diyAudio

diyAudio (http://www.diyaudio.com/forums/)
-   Tubelab (http://www.diyaudio.com/forums/tubelab/)
-   -   top plate (http://www.diyaudio.com/forums/tubelab/228912-top-plate.html)

rock12 29th January 2013 12:44 PM

top plate
 
I ordered 1/8 aluminum top plate for my sse. I hope this will hold the large edcors and choke. Never having worked much metal I will listen to any advise. I read somewhere that wood drill bits work. Does this also count for holes +_1" Size wise 12X16 seems good. I have a drill press,band saw,tablesaw and routertable. Metal looks tough

rknize 29th January 2013 01:30 PM

You will probably get some flex towards the center. I beefed up mine by adding a "beam" made from aluminum 90^ angle stock from the hardware store. Aluminum cuts fairly well with wood tools, though metal tools are better. With plenty of oil, large holes can be cut slowly on the drill press using hole saws or even flat wood bits (though they will wear quickly).

spendorite 29th January 2013 02:22 PM

Quote:

Originally Posted by rock12 (Post 3347150)
I ordered 1/8 aluminum top plate for my sse. I hope this will hold the large edcors and choke. Never having worked much metal I will listen to any advise. I read somewhere that wood drill bits work. Does this also count for holes +_1" Size wise 12X16 seems good. I have a drill press,band saw,tablesaw and routertable. Metal looks tough


With a drill press you're halfway there, get some step drill bits like these

3 X HSS Steel High Speed Step Drill Bits 4-32mm 4-20mm 4-12mm | eBay

These can drill holes from 1/4 inch to 1-3/8 inch diameter. Mark where
you holes should be on the plate, use a punch to make an indentation
precisely at the center of these holes, clamp your plate on the drill press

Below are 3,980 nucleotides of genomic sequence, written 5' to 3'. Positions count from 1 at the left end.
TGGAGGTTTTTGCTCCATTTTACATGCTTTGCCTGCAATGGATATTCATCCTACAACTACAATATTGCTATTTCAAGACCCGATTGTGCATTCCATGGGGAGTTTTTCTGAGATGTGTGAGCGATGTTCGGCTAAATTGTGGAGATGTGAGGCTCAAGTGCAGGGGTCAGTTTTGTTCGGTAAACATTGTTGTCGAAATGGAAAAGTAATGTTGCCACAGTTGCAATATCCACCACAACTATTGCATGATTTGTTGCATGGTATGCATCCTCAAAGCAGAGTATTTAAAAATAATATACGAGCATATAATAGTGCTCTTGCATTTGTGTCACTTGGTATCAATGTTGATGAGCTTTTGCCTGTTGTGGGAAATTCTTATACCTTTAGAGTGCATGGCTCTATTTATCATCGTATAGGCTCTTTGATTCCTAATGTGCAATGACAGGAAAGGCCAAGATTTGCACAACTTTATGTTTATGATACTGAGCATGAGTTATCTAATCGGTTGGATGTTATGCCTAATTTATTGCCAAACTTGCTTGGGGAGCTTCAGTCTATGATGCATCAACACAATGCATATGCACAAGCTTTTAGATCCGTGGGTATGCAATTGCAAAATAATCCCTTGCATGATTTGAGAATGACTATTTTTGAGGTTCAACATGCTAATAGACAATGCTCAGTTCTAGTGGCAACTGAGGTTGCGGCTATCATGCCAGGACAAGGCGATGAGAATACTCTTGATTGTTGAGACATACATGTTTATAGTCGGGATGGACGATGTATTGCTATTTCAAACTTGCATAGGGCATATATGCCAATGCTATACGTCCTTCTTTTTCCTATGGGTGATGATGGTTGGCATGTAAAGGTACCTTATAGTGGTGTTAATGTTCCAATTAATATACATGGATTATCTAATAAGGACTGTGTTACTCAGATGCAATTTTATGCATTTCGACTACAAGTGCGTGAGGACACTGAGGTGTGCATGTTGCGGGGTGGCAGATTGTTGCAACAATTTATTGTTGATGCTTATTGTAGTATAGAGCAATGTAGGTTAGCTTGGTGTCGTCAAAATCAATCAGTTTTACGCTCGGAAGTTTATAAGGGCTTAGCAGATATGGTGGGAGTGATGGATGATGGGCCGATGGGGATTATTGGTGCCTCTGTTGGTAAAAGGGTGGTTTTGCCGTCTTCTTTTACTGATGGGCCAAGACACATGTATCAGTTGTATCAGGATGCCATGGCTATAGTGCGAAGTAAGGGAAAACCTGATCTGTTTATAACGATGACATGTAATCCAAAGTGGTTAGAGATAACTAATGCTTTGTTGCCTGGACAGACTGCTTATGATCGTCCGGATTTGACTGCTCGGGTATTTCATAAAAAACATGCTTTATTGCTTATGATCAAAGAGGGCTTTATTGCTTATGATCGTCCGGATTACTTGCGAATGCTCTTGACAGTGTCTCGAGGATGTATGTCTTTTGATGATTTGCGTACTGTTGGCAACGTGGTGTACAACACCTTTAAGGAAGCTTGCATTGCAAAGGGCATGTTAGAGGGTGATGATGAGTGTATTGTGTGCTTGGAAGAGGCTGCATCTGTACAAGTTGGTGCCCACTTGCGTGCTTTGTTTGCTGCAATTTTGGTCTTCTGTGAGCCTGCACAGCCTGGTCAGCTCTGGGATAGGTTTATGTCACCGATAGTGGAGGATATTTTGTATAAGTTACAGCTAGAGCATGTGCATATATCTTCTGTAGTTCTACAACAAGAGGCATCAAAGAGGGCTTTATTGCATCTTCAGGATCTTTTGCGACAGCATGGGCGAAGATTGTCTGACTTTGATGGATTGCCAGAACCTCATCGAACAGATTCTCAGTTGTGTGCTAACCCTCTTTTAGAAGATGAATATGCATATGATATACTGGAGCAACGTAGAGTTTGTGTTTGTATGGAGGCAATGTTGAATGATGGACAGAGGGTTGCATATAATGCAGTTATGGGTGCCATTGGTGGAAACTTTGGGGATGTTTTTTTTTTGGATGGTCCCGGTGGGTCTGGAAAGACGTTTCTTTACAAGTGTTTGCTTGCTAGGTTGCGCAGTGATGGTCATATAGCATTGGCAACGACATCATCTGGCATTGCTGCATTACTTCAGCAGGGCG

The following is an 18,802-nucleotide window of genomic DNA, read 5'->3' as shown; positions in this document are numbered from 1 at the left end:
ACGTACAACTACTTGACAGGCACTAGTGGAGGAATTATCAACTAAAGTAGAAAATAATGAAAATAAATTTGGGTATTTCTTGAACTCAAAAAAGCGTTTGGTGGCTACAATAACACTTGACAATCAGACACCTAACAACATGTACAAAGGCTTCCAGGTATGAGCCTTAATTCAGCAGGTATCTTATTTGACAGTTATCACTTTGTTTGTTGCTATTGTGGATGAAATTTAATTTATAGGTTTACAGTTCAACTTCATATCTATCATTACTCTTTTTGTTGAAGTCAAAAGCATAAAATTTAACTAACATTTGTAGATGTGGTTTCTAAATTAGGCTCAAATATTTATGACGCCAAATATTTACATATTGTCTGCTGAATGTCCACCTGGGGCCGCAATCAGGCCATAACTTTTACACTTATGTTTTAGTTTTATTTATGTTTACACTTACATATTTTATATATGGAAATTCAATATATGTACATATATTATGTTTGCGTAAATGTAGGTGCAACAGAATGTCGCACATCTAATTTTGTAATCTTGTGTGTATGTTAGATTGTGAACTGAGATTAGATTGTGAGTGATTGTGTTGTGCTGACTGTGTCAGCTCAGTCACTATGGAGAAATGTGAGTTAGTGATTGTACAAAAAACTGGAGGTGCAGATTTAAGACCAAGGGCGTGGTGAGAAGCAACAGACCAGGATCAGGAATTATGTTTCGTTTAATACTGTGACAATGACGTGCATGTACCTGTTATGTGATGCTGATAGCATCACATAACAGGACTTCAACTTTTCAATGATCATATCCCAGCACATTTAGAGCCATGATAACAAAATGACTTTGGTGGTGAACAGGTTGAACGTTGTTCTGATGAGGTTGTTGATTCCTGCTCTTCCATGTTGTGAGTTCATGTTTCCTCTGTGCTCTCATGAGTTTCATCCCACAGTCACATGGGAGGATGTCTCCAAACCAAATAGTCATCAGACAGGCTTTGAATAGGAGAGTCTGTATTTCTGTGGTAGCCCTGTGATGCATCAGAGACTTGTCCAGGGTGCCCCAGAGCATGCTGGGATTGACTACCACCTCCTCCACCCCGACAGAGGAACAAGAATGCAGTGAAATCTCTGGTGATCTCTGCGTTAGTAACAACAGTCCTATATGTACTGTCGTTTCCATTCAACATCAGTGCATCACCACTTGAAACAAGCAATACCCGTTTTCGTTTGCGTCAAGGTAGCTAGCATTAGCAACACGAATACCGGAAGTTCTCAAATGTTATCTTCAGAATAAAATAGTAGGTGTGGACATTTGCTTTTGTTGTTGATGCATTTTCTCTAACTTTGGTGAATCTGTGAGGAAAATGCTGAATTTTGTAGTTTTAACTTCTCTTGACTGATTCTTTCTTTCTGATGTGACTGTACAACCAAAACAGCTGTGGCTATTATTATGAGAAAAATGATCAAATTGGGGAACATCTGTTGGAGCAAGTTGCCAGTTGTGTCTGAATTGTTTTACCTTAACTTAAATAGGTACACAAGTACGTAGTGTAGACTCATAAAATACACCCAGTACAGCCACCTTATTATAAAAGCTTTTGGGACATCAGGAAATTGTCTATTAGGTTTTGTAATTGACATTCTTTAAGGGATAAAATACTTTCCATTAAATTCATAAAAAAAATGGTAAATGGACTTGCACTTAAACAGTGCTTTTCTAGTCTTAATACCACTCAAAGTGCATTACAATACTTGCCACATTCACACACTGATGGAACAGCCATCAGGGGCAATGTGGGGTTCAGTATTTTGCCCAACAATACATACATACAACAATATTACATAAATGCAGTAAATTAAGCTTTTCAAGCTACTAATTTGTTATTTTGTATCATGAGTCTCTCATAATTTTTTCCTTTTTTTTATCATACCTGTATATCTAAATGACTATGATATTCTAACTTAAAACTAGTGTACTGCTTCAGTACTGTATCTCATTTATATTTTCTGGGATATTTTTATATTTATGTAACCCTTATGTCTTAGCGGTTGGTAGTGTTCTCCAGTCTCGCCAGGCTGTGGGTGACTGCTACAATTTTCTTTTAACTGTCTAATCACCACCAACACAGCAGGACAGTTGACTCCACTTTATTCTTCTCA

and drill the required size of hole.

Google 'step drill bit' for lots more information.

rknize 29th January 2013 02:46 PM

Step bits are nice, but they only go so big. A cheap hole saw set with oil and a drill press on its slowest speed go a long way. That is how I drilled all these large holes on my SSE:

http://www.knizefamily.net/russ/blog...ssis-parts.jpg

rock12 29th January 2013 04:03 PM

Thanks . Its out to the garage to test.. super warm for Mi.

BillEpstein 30th January 2013 10:07 AM

2 Attachment(s)
I'd just add that it helps to drill an 1/8" hole after marking with an awl or punch, then using the step bit or hole saw to keep the step bit from wandering. Most drill presses, mine included, have a lot of run-out, i.e., the bit tip rotates in a wider circle than it's actual size.

Also, don't skimp on hole saws. The one piece cheapos at home centers will not last through more than a couple of wood-borings, let alone metal. The branded, separate arbor and bit ones, Rigid or Cobalt or Milwaukee, etc., do hold up over time.

This 12x17x1/8" aluminum top plate holds this one great big Hammond with no flex

Whenever I cut aluminum on my table saw, I use an 80 tooth carbide blade with the metal double-faced taped to a piece of plywood. Lowes sells a blue-colored backing tape in the paint section that even sticks parts well enough for using a router. You could also hold the metal to the plywood with a toggle clamp or two. Using the plywood keeps the metal from diving under the fence or flying up off the blade or kicking back. All three of those conditions will result in loss of blood and body parts!

One more thing...after 10 years and many holes drilled, the pilot bit in the arbor may break with resulting catastrophic damage to your workpiece. These pilot bits appear to be cheap "pot metal" and I've now replaced them with good HSS bits.


All times are GMT. The time now is 09:26 PM.


vBulletin Optimisation provided by vB Optimise (Pro) - vBulletin Mods & Addons Copyright © 2014 DragonByte Technologies Ltd.
Copyright 1999-2014 diyAudio


Content Relevant URLs by vBSEO 3.3.2